Here’s why they called it ‘vaccine of the year’

The annual Merriam-Webster, the authority on all things printed-word related, has selected the word “vaccine” as its word of the year, deeming it one of the “most important words of the year.” Merriam-Webster notes that the development and use of the word “vaccine” increased by more than 10,000 percent in 2018, amid high-profile debates on both sides of the argument on whether or not vaccines are effective. Merriam-Webster explains that this trend is “a dramatic shift in discourse,” because in previous years, “whereever the term ‘vaccine’ came up in a dictionary, there was a certain amount of discussion, and quite often opposition to immunization.” In the current environment, however, every individual’s right to choose whether or not to be vaccinated no longer carries such weight — instead, those advocating for the desire for a safe and effective vaccine often find themselves engaged in intellectual and political debate. The rise of vaccine as a commonly used political issue is most apparent in France and in the United Kingdom, where the debate over the vaccine schedule was recently central to the general election in the U.K.

Additionally, the rise of the anti-vaccine movement led some critics to suggest that the word “vaccine” is being “weaponized” by anti-vaccine activists. Merriam-Webster defines this argument as “repeatedly and erroneously asserting that the use of vaccines is dangerous or unreliable, or that they have the potential to cause harm.” This issue emerged again in the wake of the measles outbreak that was most notable in California, which has led to the most number of measles cases in that state in at least five years. From 2012 to 2017, an estimated 60 million Americans were exposed to unsafe vaccine practices, such as the blending of vaccines into one.

In an attempt to de-weaponize the word “vaccine,” a growing number of groups including the ACLU and the American Red Cross have abandoned the label “medical intervention,” or (in the words of Lawrence Goldstein) “something your baby must do if he or she is to be held in the home.” But despite these group’s concern for the well-being of mothers and their babies, the majority of doctors oppose the term “vaccine” as a substitute for a medical intervention. Many physicians, as The New York Times explains, “strongly consider vaccines to be safe, effective and safe when administered in the amount, in the dose and in the frequency recommended by the public health system.”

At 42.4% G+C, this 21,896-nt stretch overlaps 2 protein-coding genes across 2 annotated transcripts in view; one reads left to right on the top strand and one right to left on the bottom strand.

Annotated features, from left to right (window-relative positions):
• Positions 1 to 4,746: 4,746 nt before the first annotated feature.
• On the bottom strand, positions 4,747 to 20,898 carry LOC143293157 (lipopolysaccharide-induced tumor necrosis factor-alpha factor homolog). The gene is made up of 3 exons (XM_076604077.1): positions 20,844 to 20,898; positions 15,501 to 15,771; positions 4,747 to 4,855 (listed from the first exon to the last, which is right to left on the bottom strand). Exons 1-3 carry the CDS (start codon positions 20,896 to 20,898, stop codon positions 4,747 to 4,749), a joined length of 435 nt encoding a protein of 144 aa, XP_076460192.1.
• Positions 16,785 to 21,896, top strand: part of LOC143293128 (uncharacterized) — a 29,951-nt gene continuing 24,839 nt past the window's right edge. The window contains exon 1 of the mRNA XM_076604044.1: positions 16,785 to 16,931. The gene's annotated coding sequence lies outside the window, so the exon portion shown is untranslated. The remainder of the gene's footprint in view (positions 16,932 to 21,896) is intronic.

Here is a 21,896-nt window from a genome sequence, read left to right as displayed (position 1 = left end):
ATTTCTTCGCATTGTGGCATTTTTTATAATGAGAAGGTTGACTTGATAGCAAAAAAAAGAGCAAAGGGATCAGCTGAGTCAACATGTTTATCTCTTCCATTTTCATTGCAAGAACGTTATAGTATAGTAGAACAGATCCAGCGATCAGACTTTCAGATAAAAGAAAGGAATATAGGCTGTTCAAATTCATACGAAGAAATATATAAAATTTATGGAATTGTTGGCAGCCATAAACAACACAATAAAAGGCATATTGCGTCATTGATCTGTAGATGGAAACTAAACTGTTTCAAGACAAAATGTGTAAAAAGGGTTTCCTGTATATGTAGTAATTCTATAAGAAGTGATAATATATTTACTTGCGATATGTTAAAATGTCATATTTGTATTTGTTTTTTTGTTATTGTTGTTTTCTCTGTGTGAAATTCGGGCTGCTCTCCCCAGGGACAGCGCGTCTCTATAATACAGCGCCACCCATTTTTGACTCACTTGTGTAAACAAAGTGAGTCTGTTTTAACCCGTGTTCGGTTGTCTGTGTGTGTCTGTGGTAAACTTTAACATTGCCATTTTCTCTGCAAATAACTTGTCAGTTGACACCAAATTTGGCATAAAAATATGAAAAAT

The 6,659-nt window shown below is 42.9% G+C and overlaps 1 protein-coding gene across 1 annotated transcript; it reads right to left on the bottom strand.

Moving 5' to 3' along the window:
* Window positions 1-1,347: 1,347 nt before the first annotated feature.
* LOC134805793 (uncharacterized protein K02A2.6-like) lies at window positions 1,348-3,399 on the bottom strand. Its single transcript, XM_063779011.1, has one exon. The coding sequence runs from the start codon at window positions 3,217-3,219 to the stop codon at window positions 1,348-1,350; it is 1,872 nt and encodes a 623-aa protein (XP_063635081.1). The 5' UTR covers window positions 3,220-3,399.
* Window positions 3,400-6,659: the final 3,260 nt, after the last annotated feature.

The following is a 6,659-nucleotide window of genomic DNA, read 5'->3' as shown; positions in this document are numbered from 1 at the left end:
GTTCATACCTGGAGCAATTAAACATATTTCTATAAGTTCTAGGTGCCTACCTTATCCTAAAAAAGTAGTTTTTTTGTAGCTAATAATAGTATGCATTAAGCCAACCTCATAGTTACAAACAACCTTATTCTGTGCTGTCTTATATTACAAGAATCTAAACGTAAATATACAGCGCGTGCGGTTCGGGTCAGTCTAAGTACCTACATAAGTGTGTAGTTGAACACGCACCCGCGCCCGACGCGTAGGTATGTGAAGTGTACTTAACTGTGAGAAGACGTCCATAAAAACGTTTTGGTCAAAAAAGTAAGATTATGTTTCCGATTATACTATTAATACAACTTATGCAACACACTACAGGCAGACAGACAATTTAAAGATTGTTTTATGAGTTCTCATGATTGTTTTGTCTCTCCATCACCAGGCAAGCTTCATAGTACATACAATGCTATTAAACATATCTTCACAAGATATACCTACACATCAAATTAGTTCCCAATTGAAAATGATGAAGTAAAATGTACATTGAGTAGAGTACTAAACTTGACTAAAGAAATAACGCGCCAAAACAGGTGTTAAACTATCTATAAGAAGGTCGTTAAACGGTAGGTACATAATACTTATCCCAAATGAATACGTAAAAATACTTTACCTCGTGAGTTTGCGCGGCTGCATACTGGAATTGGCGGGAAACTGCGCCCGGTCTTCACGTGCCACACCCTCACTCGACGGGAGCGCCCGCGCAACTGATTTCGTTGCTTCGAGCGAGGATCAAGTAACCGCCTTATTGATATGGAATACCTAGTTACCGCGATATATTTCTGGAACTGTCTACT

When asked about this controversy, Merriam-Webster editor-at-large Peter Sokolowski explained that the words we use today “are so numerous that there is something of a confusion regarding what you call a vaccine when you’re referring to something that is considered to be an ‘immunization.’ There are practical reasons for this, like evidence-based medical science, but also it may be because we, as a culture, just call things by so many different names that we have trouble distinguishing between what it is and what it isn’t.” Merriam-Webster editors created a new word-of-the-year citation to “specify the number of citations that a word received during a year and quantified the trend by dividing the increase in citations by the total number of citations.”

Read the full story at The New York Times.

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